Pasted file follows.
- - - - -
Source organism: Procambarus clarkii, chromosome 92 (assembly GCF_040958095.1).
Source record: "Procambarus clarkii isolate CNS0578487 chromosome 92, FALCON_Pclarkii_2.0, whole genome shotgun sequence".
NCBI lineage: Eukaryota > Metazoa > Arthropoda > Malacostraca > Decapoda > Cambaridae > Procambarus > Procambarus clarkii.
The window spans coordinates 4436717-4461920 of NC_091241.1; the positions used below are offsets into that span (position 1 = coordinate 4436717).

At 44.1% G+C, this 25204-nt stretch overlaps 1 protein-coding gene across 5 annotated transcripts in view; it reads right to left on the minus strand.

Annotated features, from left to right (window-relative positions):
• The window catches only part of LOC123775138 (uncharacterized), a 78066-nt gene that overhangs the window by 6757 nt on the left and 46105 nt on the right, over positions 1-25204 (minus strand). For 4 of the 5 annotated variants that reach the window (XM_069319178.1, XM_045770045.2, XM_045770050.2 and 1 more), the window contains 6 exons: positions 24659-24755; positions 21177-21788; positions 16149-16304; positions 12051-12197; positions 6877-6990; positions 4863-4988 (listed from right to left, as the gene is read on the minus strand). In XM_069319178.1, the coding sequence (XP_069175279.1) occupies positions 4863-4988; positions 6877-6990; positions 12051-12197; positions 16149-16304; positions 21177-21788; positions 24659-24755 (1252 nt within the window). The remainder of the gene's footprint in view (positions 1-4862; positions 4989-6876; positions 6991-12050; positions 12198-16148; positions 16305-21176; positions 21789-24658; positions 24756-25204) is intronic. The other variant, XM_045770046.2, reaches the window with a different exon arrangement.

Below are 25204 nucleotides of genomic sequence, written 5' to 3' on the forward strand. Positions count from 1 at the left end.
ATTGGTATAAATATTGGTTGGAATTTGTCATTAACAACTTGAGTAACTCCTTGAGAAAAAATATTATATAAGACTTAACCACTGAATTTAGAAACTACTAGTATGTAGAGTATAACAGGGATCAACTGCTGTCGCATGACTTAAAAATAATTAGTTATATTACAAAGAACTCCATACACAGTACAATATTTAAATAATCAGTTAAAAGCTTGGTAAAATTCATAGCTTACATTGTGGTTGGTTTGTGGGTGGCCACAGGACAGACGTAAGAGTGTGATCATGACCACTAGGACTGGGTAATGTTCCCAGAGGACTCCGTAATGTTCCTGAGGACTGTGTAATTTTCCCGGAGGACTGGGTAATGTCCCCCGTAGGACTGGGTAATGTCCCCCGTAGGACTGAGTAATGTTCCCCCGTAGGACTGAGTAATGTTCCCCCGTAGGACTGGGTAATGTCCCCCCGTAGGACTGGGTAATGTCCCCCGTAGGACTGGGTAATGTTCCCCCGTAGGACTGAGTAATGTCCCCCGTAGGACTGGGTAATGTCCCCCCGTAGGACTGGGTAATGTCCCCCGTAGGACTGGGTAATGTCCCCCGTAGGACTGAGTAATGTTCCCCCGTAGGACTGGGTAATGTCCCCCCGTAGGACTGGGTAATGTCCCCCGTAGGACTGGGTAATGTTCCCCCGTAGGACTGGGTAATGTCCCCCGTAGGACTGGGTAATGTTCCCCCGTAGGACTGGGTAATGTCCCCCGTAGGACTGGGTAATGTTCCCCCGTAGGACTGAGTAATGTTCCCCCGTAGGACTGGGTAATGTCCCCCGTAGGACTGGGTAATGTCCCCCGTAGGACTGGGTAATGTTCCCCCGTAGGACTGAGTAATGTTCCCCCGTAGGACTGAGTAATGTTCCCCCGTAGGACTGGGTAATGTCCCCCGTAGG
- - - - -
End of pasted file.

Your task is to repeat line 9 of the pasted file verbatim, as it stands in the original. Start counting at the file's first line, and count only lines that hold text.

ATTGGTATAAATATTGGTTGGAATTTGTCATTAACAACTTGAGTAACTCCTTGAGAAAAAATATTATATAAGACTTAACCACTGAATTTAGAAACTACTAGTATGTAGAGTATAACAGGGATCAACTGCTGTCGCATGACTTAAAAATAATTAGTTATATTACAAAGAACTCCATACACAGTACAATATTTAAATAATCAGTTAAAAGCTTGGTAAAATTCATAGCTTACATTGTGGTTGGTTTGTGGGTGGCCACAGGACAGACGTAAGAGTGTGATCATGACCACTAGGACTGGGTAATGTTCCCAGAGGACTCCGTAATGTTCCTGAGGACTGTGTAATTTTCCCGGAGGACTGGGTAATGTCCCCCGTAGGACTGGGTAATGTCCCCCGTAGGACTGAGTAATGTTCCCCCGTAGGACTGAGTAATGTTCCCCCGTAGGACTGGGTAATGTCCCCCCGTAGGACTGGGTAATGTCCCCCGTAGGACTGGGTAATGTTCCCCCGTAGGACTGAGTAATGTCCCCCGTAGGACTGGGTAATGTCCCCCCGTAGGACTGGGTAATGTCCCCCGTAGGACTGGGTAATGTCCCCCGTAGGACTGAGTAATGTTCCCCCGTAGGACTGGGTAATGTCCCCCCGTAGGACTGGGTAATGTCCCCCGTAGGACTGGGTAATGTTCCCCCGTAGGACTGGGTAATGTCCCCCGTAGGACTGGGTAATGTTCCCCCGTAGGACTGGGTAATGTCCCCCGTAGGACTGGGTAATGTTCCCCCGTAGGACTGAGTAATGTTCCCCCGTAGGACTGGGTAATGTCCCCCGTAGGACTGGGTAATGTCCCCCGTAGGACTGGGTAATGTTCCCCCGTAGGACTGAGTAATGTTCCCCCGTAGGACTGAGTAATGTTCCCCCGTAGGACTGGGTAATGTCCCCCGTAGG